Definitions of executive

  1. someone who manages a government agency or department
  2. having the function of carrying out plans or orders etc.; " the executive branch"
  3. persons who administer the law
  4. a person responsible for the administration of a business
  5. An impersonal title of the chief magistrate or officer who administers the government, whether king, president, or governor; the governing person or body.
  6. Pertaining to the governing body; administrative; active; efficient in carrying out plans.
  7. An official, or body, charged with carrying the laws into effect; the administrative branch of a government.
  8. Having the quality of executing or performing; designed or fitted for execution or carrying into effect; as, executive power or authority, an executive officer: hence, in government, executive is used in distinction from legislative and judicial- the body that deliberates and enacts laws is legislative; the body that judges or applies the laws to particular cases is judicial; the body or person who carries the laws into effect, or superintends the enforcement of them, is executive.
  9. The officer, whether king, president, or other chief magistrate, who superintends the execution of the laws: the person or persons who administer the government: executive power or authority in government: in the U. S. the President, the governors of States, the mayors of cities, etc.
  10. Person or authority that executes the law.
  11. That executes or carries into effect.
  12. Having the power or capacity of executing; administrative.
  13. A person or body that executes the law.
  14. Executing; carrying into execution, or seeing effect given specially to a law or a docrce.
  15. The power in a State appointed to see to the execution of law.
  16. He or those who administer the government; the governing person or body.
  17. Pert. to the governing body.

Usage examples for executive

  1. As the Executive Officer went out he held the door open for the Head Nurse to pass in. – The Valley of Vision by Henry Van Dyke
  2. " I will never consent," said he, with a most laudable energy, " to hold any post, executive or representative, for one moment after I shall have discovered that I do not possess the confidence of the people; the chair must feel itself compelled, by every sentiment which, as a friend of the New- Light Democracy, it holds dear, to resign the moment it finds that it has fallen into a minority." – Quodlibet by John P. Kennedy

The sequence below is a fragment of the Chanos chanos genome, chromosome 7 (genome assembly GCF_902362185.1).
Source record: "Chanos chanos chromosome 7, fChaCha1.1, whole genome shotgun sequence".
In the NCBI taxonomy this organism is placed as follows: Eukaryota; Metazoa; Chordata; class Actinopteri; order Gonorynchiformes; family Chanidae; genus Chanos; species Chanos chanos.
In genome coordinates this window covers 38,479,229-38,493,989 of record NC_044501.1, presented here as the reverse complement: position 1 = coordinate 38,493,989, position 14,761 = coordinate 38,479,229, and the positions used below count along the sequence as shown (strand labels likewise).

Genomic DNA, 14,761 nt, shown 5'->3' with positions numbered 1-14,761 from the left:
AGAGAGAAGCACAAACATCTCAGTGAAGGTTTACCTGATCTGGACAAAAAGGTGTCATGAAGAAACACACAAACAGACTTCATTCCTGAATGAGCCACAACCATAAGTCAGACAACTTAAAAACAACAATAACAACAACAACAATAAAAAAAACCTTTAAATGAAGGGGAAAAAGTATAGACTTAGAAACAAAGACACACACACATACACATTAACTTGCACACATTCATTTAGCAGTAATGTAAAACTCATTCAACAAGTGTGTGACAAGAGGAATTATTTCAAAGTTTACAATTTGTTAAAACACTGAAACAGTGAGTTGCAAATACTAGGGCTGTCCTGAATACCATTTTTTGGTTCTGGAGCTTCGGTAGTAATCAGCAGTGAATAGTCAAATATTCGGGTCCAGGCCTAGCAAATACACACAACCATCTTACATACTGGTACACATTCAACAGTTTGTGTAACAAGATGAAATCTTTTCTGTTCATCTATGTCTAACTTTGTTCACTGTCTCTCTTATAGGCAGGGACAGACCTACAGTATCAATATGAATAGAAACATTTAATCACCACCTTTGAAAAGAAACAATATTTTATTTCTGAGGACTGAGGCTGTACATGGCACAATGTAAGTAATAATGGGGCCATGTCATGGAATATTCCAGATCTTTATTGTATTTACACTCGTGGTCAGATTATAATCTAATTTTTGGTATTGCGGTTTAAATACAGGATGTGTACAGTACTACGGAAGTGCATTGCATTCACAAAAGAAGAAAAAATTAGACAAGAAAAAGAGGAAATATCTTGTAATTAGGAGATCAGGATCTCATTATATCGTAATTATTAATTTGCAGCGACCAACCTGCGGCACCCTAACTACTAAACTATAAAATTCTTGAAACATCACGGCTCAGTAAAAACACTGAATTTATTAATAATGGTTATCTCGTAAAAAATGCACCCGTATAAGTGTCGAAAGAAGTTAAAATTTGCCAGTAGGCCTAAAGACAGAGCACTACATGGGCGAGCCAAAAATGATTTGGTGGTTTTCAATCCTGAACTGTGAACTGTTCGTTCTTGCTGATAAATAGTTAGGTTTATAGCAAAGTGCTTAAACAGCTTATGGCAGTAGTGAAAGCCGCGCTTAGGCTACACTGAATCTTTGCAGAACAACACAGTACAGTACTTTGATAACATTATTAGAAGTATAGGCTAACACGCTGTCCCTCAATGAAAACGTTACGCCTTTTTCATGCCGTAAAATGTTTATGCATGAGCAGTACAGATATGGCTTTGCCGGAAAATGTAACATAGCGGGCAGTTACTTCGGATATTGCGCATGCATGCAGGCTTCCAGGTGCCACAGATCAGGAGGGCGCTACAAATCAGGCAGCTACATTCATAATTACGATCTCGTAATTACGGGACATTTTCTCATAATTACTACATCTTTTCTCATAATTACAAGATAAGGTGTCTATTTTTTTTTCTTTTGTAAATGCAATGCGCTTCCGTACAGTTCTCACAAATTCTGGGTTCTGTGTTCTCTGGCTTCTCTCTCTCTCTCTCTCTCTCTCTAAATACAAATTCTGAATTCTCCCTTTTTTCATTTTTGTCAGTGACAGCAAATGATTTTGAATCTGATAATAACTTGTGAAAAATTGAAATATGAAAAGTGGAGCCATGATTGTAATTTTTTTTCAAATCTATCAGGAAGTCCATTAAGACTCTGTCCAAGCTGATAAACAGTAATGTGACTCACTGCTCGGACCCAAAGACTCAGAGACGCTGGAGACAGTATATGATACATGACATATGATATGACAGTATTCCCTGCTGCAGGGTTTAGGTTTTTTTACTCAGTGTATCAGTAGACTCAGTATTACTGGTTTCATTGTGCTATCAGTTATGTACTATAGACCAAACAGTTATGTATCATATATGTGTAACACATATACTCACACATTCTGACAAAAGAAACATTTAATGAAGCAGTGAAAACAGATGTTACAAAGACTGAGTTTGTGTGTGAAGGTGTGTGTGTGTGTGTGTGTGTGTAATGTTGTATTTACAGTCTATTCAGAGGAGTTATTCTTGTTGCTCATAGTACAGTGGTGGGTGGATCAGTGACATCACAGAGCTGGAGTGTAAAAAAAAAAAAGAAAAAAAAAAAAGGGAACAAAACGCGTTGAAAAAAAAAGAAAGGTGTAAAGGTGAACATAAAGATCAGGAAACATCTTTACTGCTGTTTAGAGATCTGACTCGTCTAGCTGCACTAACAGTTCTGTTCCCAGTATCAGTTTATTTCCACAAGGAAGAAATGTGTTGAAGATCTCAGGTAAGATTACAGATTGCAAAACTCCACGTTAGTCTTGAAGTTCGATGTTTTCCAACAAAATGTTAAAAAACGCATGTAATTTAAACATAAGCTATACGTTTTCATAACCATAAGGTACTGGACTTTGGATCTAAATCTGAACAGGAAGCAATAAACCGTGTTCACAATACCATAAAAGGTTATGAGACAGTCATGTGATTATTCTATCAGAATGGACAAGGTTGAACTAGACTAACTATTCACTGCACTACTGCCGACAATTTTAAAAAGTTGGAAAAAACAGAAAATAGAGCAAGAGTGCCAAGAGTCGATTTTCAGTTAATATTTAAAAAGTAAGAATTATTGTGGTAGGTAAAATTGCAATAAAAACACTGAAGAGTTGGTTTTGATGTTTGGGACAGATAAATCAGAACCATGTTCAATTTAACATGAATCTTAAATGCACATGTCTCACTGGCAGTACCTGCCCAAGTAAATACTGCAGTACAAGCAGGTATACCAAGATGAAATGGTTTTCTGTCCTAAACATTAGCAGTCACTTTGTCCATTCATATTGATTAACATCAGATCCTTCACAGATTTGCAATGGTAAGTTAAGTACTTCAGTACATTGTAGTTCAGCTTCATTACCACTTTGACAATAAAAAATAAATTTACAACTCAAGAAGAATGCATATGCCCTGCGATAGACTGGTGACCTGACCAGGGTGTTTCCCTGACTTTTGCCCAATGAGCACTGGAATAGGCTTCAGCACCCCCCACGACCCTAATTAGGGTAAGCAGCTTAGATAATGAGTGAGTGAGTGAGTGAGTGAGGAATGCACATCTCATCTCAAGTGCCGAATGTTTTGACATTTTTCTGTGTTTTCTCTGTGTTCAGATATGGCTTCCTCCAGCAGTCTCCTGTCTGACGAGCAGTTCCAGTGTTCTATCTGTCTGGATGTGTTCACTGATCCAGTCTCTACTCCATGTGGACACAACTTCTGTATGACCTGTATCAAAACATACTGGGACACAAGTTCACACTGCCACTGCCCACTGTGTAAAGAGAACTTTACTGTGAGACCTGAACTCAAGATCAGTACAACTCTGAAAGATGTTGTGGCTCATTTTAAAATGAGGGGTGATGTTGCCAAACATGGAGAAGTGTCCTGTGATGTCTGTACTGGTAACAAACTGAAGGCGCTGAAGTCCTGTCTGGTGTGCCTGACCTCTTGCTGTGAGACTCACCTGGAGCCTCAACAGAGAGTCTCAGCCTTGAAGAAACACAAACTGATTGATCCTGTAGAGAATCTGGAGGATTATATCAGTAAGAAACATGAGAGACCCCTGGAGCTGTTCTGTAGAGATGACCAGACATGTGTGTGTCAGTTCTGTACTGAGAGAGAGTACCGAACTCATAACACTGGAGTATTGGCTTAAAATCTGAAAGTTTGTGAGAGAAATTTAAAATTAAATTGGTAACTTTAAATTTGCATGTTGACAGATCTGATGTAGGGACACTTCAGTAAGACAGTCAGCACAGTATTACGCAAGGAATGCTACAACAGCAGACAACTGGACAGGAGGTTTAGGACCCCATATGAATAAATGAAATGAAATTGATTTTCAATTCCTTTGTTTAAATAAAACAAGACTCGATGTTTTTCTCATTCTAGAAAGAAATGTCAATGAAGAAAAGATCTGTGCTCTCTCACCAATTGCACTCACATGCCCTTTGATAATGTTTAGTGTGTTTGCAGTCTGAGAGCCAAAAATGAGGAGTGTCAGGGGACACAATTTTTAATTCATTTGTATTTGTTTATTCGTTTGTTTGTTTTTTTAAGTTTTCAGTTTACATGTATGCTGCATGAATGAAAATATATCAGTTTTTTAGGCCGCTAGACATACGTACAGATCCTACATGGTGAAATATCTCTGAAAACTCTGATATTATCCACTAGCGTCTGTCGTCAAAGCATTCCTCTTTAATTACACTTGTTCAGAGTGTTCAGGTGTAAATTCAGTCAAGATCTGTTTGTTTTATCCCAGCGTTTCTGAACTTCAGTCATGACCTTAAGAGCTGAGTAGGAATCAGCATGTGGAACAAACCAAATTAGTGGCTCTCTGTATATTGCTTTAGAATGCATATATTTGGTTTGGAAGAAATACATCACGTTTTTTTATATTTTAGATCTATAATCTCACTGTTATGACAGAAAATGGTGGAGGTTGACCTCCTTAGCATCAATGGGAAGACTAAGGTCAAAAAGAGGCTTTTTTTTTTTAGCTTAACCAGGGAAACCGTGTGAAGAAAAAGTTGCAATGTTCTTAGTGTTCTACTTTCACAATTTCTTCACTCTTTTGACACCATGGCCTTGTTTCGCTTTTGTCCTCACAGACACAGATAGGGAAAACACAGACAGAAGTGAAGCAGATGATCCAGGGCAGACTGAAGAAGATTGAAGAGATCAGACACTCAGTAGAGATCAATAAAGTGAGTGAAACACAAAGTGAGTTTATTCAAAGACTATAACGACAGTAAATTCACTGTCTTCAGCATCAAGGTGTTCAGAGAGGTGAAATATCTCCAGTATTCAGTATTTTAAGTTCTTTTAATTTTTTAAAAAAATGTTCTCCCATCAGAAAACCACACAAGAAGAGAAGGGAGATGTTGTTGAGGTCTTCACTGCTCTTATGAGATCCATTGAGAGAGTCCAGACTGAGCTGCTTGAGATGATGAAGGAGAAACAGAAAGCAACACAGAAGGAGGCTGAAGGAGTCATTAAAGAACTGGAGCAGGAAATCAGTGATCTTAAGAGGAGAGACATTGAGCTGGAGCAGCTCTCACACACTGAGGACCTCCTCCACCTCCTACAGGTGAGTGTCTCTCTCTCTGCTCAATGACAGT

3. " Well, Mr. Ware is a Terran Federation Executive Special Agent," Fieschi said. – Four-Day Planet by Henry Beam Piper
  4. Isadore said he would talk it over with the executive committee. – Comrade Yetta by Albert Edwards
  5. It was reported last night to the Executive Committee of the Circle of the Brothers that you chewed no tobacco all day yesterday. – The Hohenzollerns in America With the Bolsheviks in Berlin and other impossibilities by Stephen Leacock
  6. I may here express my disappointment at seeing that all our efforts to bring about good feeling and union between ourselves and the executive, meet with nothing but contempt on the part of the latter. – Boer Politics by Yves Guyot
  7. There he sought the executive offices and told his story. – The White Desert by Courtney Ryley Cooper
  8. During the ten years in which he had been in command, he was relieved of much of the executive work that had made him famous when he stood watch, but was always ready to justify his reputation as a " bucko" should friction with the crew occur past the power of his officers to cope with. – "Where Angels Fear to Tread" and Other Stories of the Sea by Morgan Robertson
  9. The real executive consists of the ministers. – The Governments of Europe by Frederic Austin Ogg
  10. Our executive boss, who told me to lose no time, seemed kind of worried about something. – The Cattle-Baron's Daughter by Harold Bindloss
  11. The Council of State was not a legislative, but an executive, body. – History of Holland by George Edmundson
  12. The executive committee then elected was composed of the wives and sisters of Cabinet Ministers, of wives of leaders of the Opposition, and other representative ladies. – Fifty-One Years of Victorian Life by Margaret Elizabeth Leigh Child-Villiers, Countess of Jersey
  13. In six months he was an executive, himself. – The Romance of a Great Store by Edward Hungerford
  14. But more insidious and far- reaching in its constitutional effects was the practice by which the governor's executive and administrative functions were restricted. – Beginnings of the American People by Carl Lotus Becker